Thursday, August 28, 2014

Fairy Tales

I've blogged about this before, but the subject came up with Mom again recently, and then I learned about a new book that intrigues me, to say the least.

Well, it goes like this: down through the years my mom has told me the story of a sunny day, when she was a child of eight or so, that she and her friend Winkie were on the front porch playing, and upon looking up they both saw and described a little man, dressed in red and green and wearing a hat with a pointed hat. The little man made eye contact with them and then ducked into a hole in the ground (that part of the city of Chattanooga, TN was quite rural at that time).

According to my mom, she asked Winkie, "did you see that?" Winkie described the same sight my mom had seen. (My mom swears, and always has, that she asked Winkie to describe what she saw before she blurted her assessment.)

No matter how often I have "grilled" Mom on the details, her story has never wavered. I wrote a post that suggested that perhaps she was so impressed by a childhood visit to a local tourist attraction, Lookout Mountain's Rock City perhaps it led to a fantasy. Rock City, besides being a lovely gardens and natural rock citadel, was a virtual fairyland of its creator, Frieda Carter (Carter was heavily interested in European folklore and troubled herself to import Gnome figurines from Germany to enhance Rock City's natural beauty).

My mother dismissed my theory as preposterous. I'm moved by that. My mother is not a liar (although I wouldn't rule out being a bit fantasy-prone). But who am I to tell her she didn't see what she and her friend allegedly saw?

Now I notice the recent publication of Seeing Fairies: From the Lost Archives of the Fairy Investigation Society, Authentic Reports of Fairies in Modern Times, by a member of the Fairy Investigation Society, the late Marjorie T. Johnson.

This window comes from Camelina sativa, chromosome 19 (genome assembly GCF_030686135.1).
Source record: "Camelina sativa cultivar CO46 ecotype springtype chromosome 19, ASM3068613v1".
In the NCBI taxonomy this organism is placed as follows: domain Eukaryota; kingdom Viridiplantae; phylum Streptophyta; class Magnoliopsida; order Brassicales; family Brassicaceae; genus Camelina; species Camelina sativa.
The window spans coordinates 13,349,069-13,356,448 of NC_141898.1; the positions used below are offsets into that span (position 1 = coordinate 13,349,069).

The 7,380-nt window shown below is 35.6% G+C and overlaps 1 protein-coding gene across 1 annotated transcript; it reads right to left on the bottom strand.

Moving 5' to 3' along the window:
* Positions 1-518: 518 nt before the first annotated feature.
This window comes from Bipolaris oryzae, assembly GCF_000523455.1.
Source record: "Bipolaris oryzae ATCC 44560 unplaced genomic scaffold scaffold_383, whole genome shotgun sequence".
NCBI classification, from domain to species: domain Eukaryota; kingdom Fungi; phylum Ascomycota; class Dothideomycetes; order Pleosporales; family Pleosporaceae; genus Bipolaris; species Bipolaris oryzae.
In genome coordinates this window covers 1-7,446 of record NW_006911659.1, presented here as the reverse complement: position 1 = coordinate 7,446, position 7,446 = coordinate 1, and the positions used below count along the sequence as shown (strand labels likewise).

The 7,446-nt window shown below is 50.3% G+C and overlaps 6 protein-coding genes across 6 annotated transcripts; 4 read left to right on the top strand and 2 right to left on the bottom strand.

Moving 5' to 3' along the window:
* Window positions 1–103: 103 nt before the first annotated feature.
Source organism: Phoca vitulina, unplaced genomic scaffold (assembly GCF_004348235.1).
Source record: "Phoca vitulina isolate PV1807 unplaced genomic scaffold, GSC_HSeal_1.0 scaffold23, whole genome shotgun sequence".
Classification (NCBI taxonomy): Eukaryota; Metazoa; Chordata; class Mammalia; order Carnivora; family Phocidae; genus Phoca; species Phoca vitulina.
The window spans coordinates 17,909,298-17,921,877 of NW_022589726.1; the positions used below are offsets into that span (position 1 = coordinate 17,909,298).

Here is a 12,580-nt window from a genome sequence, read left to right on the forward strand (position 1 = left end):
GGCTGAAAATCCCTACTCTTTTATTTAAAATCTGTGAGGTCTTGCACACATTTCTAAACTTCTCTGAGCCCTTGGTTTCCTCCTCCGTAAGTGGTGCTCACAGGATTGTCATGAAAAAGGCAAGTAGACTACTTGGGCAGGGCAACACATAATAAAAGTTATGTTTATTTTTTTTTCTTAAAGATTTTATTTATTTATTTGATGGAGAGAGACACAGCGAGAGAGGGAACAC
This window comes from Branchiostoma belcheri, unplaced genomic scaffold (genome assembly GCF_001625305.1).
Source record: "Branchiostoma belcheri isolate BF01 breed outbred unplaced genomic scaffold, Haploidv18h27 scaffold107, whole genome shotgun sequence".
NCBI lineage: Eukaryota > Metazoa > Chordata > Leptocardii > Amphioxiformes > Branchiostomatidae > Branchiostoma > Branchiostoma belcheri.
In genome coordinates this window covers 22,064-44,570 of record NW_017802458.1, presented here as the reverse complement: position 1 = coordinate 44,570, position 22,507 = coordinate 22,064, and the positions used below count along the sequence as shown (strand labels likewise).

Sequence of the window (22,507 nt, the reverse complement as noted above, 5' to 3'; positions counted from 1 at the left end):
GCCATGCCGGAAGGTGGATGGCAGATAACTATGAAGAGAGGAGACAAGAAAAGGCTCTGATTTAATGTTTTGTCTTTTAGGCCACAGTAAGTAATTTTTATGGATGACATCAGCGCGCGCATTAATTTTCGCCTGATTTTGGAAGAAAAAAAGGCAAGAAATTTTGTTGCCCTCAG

Johnson's book claims to present accounts of approximately four hundred fairy sightings from people all over the world, allegedly "the biggest single collection of fairy experiences ever amassed." A blurb at states:

THIS IS NOT A CHILDREN'S BOOK. Its accounts of fairy experiences, mostly from the twentieth century, have come from business men and women, housewives, journalists, clergymen, bus drivers, anglers, gypsies, school teachers, university professors, soldiers, artists, authors, poets, musicians, sculptors, actresses, and many others who have seen fairies of various types in houses, churches, and sheds; in gardens, fields, woods, country lanes, and public parks; on moors, hills, and mountains; and even on sewing machines, typewriters, and kitchen stoves.

Yes, and I've known it for some time, there really are people who claim to have seen fairies. And yes, I'm one of those who has actually read Sir Arthur Conan Doyle's embarrassing The Coming Of The Fairies. Without question the eyes can play tricks on us, and those very inclined to believe can delude themselves. But I have to tell you, my mom sounds really convincing....

Wednesday, August 27, 2014

Burgers And Bullets

Some things I will just will never understand. For example, this story about a shooting instructor who was killed on the firing range while he was teaching a 9-year-old girl to shoot a Uzi submachine gun.

What the hell?

I'm not a big fan of gun, but at the same time, I realize they can be useful. But come on, a child with an Uzi?

This terrible accident took place in an Arizona facility called Last Stop (how appropriate!), which includes a bar and restaurant and an RV park, and also features a "Burgers and Bullets" program of lunch and a go on the shooting range.

But a 9-year-old with a submachine gun!!!